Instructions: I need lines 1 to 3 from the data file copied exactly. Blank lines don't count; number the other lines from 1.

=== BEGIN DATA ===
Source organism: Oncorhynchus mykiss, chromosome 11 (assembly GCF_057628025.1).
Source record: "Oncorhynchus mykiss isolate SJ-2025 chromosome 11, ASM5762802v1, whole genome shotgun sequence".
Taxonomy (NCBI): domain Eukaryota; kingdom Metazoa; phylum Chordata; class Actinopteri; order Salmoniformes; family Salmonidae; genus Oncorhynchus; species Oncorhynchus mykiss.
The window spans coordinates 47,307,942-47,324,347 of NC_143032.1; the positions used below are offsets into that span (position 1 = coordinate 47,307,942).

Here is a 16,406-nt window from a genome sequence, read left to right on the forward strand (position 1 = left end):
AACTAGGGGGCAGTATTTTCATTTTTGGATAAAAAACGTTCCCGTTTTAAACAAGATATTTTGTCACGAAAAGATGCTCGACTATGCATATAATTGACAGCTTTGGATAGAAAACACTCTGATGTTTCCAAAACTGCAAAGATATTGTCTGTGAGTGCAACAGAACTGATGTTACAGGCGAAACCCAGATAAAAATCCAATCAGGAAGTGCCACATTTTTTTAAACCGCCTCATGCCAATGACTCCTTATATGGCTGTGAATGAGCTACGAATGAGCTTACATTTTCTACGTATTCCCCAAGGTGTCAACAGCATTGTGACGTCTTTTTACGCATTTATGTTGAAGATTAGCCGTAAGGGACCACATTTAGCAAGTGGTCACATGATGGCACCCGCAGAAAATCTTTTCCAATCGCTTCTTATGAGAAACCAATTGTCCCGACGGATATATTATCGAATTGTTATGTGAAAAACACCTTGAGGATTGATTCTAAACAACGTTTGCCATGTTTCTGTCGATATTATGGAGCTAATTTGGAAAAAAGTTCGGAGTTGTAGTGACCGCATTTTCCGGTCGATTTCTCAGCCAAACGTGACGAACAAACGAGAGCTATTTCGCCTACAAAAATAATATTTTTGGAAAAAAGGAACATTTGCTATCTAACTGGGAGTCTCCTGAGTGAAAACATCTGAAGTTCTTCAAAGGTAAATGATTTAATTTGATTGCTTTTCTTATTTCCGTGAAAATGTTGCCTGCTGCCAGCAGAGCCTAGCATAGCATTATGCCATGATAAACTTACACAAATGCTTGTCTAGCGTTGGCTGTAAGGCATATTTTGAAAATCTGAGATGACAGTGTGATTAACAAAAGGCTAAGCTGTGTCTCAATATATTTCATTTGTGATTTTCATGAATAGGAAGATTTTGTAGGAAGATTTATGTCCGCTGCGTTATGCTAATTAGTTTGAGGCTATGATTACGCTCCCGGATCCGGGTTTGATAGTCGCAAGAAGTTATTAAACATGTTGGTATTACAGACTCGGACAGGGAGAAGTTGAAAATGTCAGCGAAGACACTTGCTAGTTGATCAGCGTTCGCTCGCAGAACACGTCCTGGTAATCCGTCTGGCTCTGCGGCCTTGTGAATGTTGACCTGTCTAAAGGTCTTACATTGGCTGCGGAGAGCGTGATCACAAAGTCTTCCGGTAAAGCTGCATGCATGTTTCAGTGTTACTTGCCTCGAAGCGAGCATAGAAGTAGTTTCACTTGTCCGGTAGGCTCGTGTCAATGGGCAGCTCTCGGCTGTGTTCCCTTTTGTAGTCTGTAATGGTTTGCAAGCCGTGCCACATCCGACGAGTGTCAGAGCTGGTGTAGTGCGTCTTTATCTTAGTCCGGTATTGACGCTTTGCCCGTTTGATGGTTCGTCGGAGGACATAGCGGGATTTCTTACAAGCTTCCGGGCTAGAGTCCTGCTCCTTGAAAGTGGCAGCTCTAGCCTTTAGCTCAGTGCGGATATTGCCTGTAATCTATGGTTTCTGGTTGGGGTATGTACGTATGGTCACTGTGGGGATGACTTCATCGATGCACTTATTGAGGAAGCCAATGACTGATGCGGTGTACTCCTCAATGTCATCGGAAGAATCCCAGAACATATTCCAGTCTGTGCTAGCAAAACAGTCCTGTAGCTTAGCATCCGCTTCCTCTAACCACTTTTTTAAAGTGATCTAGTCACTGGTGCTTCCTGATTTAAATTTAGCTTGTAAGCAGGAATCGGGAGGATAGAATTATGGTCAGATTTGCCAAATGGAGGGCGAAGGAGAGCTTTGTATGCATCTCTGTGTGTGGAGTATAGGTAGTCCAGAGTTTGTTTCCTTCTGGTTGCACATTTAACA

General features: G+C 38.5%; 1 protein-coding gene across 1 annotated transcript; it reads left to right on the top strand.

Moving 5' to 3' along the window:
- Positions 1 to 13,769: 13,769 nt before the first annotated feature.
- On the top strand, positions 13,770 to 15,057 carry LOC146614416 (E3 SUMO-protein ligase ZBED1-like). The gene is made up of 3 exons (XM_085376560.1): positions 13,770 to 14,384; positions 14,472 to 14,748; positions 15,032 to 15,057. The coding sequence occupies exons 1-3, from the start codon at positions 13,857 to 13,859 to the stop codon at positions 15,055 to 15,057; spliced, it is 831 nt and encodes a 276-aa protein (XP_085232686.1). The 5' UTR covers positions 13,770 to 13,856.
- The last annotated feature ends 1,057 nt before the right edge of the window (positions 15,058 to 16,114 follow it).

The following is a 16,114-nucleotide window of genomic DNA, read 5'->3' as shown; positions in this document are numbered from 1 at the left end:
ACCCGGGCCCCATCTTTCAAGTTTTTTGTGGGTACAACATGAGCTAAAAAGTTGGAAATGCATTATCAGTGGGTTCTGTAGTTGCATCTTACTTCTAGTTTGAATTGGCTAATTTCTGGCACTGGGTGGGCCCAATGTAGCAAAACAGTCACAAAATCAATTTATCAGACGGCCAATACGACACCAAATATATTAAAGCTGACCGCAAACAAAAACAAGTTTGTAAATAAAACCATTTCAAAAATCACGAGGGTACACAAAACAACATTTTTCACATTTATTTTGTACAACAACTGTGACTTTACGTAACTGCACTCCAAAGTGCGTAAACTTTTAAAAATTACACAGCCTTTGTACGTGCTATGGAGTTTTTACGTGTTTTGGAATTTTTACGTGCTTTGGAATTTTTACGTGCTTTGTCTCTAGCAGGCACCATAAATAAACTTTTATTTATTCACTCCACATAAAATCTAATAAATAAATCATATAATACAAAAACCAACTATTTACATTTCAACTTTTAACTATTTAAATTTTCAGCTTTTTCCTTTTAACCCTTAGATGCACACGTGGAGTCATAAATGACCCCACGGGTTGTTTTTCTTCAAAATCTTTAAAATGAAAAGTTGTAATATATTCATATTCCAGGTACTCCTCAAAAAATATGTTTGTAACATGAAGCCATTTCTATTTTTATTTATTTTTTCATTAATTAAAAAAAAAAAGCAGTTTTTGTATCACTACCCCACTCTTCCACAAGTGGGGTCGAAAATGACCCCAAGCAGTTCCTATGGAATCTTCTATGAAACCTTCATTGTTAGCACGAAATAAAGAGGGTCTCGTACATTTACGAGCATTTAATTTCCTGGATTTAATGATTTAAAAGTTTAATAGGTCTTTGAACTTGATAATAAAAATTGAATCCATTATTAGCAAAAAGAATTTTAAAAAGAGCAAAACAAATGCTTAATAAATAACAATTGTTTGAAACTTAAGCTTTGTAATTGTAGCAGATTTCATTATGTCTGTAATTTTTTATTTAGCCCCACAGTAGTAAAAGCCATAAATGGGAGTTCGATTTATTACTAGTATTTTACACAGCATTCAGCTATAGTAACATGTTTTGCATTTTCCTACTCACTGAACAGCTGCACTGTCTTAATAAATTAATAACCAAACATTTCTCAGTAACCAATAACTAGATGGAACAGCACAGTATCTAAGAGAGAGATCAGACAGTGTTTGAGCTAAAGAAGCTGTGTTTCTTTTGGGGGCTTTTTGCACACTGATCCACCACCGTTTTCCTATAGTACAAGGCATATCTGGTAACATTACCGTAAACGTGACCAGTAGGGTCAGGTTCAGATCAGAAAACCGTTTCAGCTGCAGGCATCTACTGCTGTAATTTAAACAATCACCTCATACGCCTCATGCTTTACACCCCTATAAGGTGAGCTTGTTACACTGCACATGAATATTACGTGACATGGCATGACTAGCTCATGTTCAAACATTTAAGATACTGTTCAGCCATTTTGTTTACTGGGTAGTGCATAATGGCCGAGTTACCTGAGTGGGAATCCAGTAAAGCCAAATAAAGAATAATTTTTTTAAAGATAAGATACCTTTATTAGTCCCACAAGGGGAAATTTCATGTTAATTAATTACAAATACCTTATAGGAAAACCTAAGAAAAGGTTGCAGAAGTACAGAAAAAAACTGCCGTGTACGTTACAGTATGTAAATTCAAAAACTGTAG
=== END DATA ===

Source organism: Oncorhynchus mykiss, chromosome 11 (assembly GCF_057628025.1).
Source record: "Oncorhynchus mykiss isolate SJ-2025 chromosome 11, ASM5762802v1, whole genome shotgun sequence".
Taxonomy (NCBI): domain Eukaryota; kingdom Metazoa; phylum Chordata; class Actinopteri; order Salmoniformes; family Salmonidae; genus Oncorhynchus; species Oncorhynchus mykiss.